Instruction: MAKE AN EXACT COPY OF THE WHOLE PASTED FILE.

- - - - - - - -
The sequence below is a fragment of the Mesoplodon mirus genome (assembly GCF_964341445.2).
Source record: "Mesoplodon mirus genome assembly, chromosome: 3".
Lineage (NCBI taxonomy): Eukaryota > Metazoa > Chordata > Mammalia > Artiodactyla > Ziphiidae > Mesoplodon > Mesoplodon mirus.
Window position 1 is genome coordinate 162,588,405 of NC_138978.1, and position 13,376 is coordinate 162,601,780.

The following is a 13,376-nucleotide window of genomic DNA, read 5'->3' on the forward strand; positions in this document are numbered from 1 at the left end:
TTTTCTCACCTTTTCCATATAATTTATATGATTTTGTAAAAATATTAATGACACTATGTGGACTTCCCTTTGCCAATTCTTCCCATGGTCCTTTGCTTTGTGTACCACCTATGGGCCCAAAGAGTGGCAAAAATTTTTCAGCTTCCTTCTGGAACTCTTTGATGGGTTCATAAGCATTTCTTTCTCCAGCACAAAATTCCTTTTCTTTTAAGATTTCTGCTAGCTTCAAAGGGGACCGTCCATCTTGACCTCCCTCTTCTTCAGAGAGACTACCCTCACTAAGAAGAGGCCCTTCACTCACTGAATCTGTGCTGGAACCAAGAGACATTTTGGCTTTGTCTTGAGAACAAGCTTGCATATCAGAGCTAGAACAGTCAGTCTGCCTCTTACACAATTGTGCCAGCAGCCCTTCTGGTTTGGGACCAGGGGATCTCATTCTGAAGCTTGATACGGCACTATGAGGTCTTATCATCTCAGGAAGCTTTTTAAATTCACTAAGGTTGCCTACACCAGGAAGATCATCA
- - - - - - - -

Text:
The sequence below is a fragment of the Mesoplodon mirus genome (assembly GCF_964341445.2).
Source record: "Mesoplodon mirus genome assembly, chromosome: 3".
Lineage (NCBI taxonomy): Eukaryota > Metazoa > Chordata > Mammalia > Artiodactyla > Ziphiidae > Mesoplodon > Mesoplodon mirus.
Window position 1 is genome coordinate 162,588,405 of NC_138978.1, and position 13,376 is coordinate 162,601,780.

The following is a 13,376-nucleotide window of genomic DNA, read 5'->3' on the forward strand; positions in this document are numbered from 1 at the left end:
TTTTCTCACCTTTTCCATATAATTTATATGATTTTGTAAAAATATTAATGACACTATGTGGACTTCCCTTTGCCAATTCTTCCCATGGTCCTTTGCTTTGTGTACCACCTATGGGCCCAAAGAGTGGCAAAAATTTTTCAGCTTCCTTCTGGAACTCTTTGATGGGTTCATAAGCATTTCTTTCTCCAGCACAAAATTCCTTTTCTTTTAAGATTTCTGCTAGCTTCAAAGGGGACCGTCCATCTTGACCTCCCTCTTCTTCAGAGAGACTACCCTCACTAAGAAGAGGCCCTTCACTCACTGAATCTGTGCTGGAACCAAGAGACATTTTGGCTTTGTCTTGAGAACAAGCTTGCATATCAGAGCTAGAACAGTCAGTCTGCCTCTTACACAATTGTGCCAGCAGCCCTTCTGGTTTGGGACCAGGGGATCTCATTCTGAAGCTTGATACGGCACTATGAGGTCTTATCATCTCAGGAAGCTTTTTAAATTCACTAAGGTTGCCTACACCAGGAAGATCATCA